Richmond's sunniest days are arriving along with local optometrists' warning: Protect your eyes.
"[Sunlight] contributes to developing cataracts and other eye disease," says Dr. Alan Toler, a local private-practice optometrist. He explains that cataracts (the clouding of the lens of the eye) develop when the sun's ultraviolet rays penetrate through the iris (the colored part of the eye) and become absorbed by the crystalline lens behind the iris. "Over time, the lens starts to get cloudy." Dr. William H. Benson, chairman for the department of ophthalmology at VCU Medical Center, adds that though scientific studies are inconclusive, they suggest that UV rays can cause cortical cataracts, which specifically form on the inner layer of the crystalline lens.
"Everyone gets cataracts if you live long enough," says Dr. Read McGehee of the Virginia Eye Institute. Studies have yet to prove the correlation between the use of sunglasses and a lack of cataracts. However, McGehee says, "UV glasses protect from skin cancers of the eyelid and sun-associated surface conditions of the eye. You go out into the sun and you put sunscreen everywhere, but you don't put it on your eyelid."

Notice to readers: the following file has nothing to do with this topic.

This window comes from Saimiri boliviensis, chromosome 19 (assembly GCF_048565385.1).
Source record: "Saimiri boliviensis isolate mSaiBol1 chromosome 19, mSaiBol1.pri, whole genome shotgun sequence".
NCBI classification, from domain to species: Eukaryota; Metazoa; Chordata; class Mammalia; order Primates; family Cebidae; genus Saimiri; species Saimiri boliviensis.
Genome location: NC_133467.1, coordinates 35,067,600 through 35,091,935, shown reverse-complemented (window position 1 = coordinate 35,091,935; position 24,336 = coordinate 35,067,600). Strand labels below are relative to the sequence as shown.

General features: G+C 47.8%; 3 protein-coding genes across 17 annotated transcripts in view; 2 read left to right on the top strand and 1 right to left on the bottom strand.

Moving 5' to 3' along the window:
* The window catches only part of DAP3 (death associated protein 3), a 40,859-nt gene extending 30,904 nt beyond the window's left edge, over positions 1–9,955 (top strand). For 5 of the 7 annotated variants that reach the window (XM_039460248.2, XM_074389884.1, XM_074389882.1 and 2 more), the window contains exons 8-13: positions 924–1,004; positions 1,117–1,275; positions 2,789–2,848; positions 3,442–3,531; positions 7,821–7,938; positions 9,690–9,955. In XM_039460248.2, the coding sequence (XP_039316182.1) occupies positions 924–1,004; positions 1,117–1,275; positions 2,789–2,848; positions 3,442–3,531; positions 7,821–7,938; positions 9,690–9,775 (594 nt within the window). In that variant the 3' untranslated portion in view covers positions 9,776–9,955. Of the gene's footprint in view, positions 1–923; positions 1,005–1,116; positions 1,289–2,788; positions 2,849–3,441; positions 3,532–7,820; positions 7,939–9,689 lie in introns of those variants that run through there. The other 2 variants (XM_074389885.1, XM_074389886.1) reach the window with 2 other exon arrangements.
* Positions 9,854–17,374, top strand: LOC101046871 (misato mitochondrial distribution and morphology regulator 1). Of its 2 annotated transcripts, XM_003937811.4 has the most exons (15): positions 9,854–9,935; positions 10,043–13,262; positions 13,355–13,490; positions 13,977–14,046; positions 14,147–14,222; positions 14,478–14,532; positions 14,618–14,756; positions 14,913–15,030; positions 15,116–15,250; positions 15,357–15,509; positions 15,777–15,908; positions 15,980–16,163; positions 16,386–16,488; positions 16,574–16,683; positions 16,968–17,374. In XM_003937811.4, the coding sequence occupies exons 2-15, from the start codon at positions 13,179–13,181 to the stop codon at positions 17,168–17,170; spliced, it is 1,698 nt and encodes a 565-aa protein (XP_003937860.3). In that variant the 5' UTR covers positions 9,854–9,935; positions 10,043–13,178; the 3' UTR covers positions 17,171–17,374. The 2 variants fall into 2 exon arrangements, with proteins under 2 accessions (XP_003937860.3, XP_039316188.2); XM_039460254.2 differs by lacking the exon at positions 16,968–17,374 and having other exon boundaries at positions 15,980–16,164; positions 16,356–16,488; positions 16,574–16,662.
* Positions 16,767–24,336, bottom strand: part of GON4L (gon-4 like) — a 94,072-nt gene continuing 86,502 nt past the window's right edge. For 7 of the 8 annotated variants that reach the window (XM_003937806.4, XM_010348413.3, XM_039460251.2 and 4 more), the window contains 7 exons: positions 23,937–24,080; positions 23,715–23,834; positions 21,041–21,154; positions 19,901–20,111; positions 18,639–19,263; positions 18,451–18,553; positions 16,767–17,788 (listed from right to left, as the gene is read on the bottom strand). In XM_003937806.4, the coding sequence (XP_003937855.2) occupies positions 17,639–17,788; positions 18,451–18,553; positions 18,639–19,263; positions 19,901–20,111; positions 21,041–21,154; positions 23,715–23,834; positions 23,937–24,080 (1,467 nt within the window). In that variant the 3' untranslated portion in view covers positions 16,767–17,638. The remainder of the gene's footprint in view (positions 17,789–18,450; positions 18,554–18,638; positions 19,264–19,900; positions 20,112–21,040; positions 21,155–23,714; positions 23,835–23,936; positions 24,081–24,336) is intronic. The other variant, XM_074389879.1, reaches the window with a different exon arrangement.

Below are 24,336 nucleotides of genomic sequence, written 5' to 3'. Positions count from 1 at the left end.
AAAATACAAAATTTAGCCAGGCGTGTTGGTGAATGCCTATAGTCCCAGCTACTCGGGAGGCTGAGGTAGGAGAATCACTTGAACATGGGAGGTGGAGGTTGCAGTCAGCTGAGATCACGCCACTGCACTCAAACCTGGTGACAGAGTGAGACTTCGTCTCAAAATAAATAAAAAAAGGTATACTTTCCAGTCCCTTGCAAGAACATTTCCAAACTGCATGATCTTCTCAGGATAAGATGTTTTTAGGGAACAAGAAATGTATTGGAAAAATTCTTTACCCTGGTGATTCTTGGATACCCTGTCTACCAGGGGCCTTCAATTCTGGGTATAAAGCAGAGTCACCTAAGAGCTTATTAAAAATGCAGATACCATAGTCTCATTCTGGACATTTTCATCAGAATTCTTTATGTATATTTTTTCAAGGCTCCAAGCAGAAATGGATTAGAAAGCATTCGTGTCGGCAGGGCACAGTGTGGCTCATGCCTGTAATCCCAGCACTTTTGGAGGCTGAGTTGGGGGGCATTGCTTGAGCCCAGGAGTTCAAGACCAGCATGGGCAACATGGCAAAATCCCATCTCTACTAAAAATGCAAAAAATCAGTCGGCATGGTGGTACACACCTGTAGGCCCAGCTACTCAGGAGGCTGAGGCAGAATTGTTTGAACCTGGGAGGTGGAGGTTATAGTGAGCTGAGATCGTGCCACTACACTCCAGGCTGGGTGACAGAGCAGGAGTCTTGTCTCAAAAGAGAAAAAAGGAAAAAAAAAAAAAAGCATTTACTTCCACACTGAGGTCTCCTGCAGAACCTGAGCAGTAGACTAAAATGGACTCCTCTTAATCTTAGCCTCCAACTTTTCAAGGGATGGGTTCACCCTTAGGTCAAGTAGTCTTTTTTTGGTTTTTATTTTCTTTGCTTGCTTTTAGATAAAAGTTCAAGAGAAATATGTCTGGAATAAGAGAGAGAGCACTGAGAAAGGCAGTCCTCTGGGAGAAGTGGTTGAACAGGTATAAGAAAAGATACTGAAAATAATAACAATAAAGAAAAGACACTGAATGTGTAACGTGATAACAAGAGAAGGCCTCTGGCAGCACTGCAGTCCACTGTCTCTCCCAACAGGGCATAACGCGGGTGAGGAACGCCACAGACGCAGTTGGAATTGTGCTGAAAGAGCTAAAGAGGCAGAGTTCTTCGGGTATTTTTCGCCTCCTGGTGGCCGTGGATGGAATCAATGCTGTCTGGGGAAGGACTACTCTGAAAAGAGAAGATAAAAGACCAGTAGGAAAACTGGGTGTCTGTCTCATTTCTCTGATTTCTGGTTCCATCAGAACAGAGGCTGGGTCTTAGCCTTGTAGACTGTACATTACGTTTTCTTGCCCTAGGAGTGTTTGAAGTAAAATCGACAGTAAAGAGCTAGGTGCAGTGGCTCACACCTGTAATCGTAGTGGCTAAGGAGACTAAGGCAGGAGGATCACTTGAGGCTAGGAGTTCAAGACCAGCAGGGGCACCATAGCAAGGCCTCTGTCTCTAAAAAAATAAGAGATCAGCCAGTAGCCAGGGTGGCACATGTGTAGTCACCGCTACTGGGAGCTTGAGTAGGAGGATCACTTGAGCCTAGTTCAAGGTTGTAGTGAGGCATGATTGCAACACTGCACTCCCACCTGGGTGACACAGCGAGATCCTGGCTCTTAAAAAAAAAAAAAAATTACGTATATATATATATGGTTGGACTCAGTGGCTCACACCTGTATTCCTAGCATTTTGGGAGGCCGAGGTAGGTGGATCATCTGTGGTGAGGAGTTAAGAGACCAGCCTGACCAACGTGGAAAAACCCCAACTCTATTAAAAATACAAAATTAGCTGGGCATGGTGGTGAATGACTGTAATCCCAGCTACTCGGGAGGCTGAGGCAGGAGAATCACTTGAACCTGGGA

McGehee and Toler agree that wearing sunglasses and sunscreen prevents eye cancers and other conditions. Take note, Toler says, of the small labels on sunglasses, confirming that your choice blocks both the harmful UVA and UVB rays. Larger frames are better than smaller ones, but anything trumps unprotected exposure, he says. And if you plan to spend a lot of time around water, be extra cautious, McGehee notes — when they're reflected off the surface, UV rays increase in intensity.
Sunshine does aid vitamin D production through the skin, Toler says — so to enjoy lifelong wellness, don some shades.